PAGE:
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Blaze Island

Blaze Island

365 pages
Published:   September 1, 2020
Fiction  /  Novels
Paperback:   9781773101057   $24.95

For those who loved Barbara Kingsolver’s Flight Behavior comes a new climate-themed, Shakespeare-inspired novel from bestselling author Catherine Bush.

The time is now or an alternate near now, the world close to our own. A mammoth Category Five hurricane sweeps up the eastern seaboard of North America, leaving devastation in its wake, its outer wings brushing over tiny Blaze Island in the North Atlantic.

Just as the storm disrupts the present, it stirs up the past: Miranda’s memories of growing up in an isolated, wind-swept cove and the events of long ago that her father will not allow her to speak of. In the aftermath of the storm, she finds herself in a world altered so quickly and so radically that she hardly knows what has happened.
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Catherine Bush is the author of four novels, including the Canada Reads long-listed Accusation, the Trillium Award shortlisted Claire’s Head, and the national bestseller The Rules of Engagement — a New York Times Notable Book and a Los Angeles Times Best Book of the Year. Blaze Island will be her fifth novel.

Bush was recently a Fiction Meets Science Fellow at the HWK in Germany and is Associate Professor and Coordinator of the Creative Writing MFA at the University of Guelph. She lives in Toronto.


"Blaze Island is a fascinating and prescient story. With climate change as the backdrop, Catherine Bush’s lyrical portrait of the northern island landscape and a young woman’s passion for the land offers a frightening warning of how big business will surely adapt to the changes to benefit itself. Bush’s story is compelling — we watch the hurricane unfold, as only a brilliant writer can show us — and offers a moving and soulful primer for climate survival. " — Shani Mootoo

"Bush’s Blaze Island is a fierce box of wind. Open its cover and you feel at once the fury of the weather to come, the future of the planet in novel form." — Brad Kessler

"Climate change is both an external and internal phenomenon in Catherine Bush's brilliant new novel, Blaze Island. Set on an island off the coast of Newfoundland, its cast of characters includes a renegade climate scientist and his young daughter Miranda. They are self-made castaways who can't get far enough away from what's chasing them: memories of loss, threats of scandal, and the increasingly dangerous weather itself. The novel is an ever-moving storm of emotion and politics that unfolds under churning skies and life-or-death stakes. Miranda, a young woman on the verge of adulthood and independence, is a marvellous creation and a portrait of a soul in progress. Bush brings together a complicated cast of three-dimensional men and women, all fighting with and against each other in the name of saving the planet ... or making a buck. A tale of greed, hope, and love, it is a beautifully written and provocative novel by one of Canada's best writers." — Michael Redhill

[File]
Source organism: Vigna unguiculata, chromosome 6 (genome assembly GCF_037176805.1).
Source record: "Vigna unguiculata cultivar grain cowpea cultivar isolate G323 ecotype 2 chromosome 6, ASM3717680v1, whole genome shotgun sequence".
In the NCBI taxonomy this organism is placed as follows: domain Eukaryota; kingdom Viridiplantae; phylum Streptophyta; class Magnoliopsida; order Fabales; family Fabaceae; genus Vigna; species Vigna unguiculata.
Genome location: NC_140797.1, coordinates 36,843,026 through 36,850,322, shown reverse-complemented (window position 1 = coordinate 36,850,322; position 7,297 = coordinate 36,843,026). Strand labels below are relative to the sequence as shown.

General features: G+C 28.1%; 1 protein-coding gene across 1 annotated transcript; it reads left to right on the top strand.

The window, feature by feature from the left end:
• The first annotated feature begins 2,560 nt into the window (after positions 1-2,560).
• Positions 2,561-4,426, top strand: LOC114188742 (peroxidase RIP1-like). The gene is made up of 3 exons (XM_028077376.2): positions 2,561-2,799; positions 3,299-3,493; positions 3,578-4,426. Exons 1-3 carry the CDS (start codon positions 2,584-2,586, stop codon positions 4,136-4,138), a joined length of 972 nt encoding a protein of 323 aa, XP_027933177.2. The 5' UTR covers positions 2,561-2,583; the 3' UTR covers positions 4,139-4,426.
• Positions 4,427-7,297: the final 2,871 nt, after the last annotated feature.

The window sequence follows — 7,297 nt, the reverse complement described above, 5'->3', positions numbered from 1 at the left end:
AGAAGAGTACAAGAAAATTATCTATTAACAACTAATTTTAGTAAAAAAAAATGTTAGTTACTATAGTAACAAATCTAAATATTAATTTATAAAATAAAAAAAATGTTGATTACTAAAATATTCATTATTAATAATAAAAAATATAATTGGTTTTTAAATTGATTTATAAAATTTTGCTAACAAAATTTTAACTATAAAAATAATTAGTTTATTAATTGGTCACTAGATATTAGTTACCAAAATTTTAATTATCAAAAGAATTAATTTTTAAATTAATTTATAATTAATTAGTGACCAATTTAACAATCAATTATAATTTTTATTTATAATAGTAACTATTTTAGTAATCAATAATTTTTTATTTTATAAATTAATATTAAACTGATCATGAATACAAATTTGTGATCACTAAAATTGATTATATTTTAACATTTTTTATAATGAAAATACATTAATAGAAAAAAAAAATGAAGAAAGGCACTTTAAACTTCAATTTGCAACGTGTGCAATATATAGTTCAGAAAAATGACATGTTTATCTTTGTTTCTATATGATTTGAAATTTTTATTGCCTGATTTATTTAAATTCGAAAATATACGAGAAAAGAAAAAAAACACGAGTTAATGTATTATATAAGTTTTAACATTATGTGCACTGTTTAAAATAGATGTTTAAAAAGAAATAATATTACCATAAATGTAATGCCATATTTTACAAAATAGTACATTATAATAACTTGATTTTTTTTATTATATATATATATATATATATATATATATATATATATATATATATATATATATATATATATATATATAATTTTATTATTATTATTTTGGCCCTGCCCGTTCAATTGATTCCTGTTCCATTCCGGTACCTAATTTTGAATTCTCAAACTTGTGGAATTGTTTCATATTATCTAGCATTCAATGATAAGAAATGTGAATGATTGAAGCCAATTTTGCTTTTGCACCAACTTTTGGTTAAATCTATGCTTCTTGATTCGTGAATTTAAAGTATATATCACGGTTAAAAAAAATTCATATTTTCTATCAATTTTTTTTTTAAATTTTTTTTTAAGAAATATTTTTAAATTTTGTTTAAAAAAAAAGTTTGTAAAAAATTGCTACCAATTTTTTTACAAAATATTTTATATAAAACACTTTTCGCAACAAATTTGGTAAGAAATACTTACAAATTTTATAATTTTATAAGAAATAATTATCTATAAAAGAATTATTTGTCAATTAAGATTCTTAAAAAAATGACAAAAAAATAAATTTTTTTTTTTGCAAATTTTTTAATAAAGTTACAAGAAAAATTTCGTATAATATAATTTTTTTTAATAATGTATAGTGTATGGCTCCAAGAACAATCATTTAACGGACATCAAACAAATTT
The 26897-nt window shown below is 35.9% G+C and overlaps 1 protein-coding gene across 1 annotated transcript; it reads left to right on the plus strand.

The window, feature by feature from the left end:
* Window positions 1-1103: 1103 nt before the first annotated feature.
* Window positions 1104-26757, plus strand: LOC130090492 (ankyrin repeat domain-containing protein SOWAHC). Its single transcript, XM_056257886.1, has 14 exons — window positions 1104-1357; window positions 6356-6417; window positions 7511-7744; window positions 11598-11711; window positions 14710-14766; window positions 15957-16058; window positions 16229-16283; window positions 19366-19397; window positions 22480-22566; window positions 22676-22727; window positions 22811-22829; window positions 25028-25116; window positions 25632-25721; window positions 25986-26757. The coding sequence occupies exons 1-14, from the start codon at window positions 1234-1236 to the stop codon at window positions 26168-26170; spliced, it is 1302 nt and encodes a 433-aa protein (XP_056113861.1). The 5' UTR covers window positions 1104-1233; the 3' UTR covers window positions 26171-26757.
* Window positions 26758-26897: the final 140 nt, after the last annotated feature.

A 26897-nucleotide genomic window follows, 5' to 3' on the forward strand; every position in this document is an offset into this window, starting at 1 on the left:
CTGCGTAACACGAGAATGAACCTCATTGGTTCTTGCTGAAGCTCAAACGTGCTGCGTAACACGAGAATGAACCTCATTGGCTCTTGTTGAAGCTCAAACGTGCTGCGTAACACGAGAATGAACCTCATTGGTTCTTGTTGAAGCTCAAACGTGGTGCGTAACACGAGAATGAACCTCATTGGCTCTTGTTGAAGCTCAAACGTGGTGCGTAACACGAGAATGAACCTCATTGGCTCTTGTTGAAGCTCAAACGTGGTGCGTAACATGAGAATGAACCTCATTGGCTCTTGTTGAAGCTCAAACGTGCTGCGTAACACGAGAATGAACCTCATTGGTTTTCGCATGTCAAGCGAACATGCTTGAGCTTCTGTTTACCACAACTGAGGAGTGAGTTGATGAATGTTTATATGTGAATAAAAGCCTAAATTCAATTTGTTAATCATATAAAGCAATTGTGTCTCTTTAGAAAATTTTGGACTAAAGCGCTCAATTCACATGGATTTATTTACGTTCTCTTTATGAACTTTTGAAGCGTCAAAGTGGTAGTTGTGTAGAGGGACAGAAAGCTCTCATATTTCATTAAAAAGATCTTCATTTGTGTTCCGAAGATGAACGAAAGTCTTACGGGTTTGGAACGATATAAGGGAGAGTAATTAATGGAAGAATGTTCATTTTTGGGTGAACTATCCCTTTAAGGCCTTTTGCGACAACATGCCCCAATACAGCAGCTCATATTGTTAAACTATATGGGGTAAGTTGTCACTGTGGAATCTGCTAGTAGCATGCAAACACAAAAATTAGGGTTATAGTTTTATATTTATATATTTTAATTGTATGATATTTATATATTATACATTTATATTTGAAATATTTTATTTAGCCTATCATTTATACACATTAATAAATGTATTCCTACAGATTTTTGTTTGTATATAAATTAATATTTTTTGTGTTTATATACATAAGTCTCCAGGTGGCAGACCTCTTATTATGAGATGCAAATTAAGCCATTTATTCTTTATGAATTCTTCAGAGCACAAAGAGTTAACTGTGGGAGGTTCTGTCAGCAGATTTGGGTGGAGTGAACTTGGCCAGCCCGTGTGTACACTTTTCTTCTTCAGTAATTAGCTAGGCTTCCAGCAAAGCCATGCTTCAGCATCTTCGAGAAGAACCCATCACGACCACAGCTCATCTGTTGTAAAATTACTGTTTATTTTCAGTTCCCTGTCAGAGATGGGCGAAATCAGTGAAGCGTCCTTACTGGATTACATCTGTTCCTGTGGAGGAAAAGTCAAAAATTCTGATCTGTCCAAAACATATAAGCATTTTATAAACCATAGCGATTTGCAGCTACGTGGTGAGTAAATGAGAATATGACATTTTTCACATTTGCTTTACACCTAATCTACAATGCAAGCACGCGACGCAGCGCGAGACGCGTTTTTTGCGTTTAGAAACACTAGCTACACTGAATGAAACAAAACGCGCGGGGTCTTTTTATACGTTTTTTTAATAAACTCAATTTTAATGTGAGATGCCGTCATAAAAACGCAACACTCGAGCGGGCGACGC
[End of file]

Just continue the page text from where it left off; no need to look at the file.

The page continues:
"Riveting and morally complex, Blaze Island is a beautiful, kaleidoscopic work that offers a resounding reply to the question of how literature might wrestle with the deepest threat facing the planet, anthropogenic climate change. In the absence of saviours and easy consolation, what Bush has created is an allegory of hubris and humility and an exhilarating space in which to re-imagine multi-species relationships and stories." — Kyo Maclear

"Blaze Island is a beautiful, far-seeing, and fiercely intelligent novel about the most critical question of our time — the weather systems that threaten to collapse us both from outside and from within. Catherine Bush writes like she is our last storm watcher, and Blaze Island, her urgent panoramic of our fragile world. Every sentence has the lush exactitude of a poem, and the book, as it stuns and pivots, the stampeding heart of a thriller." — Claudia Dey

"Catherine Bush's cast of characters roam Blaze Island after a storm of mythical strength, amid a welter of blown off roofs, smashed windows, sunken vehicles, blazing desire and destruction. Bush's prose is a lightning storm in the dark of climate crisis, gothic, forceful and beautifully intimate. Here is the majesty and awe of unleashed nature and we are caught in the grip. Swept away. This novel is sublime." — Lisa Moore

"In the famous end of The Tempest, Prospero asks that the audience free him and the other characters from the dream of the play. Blaze Island amounts to a similar request. To deny or ignore our changing world is to stay willfully dreaming." — Bookshelf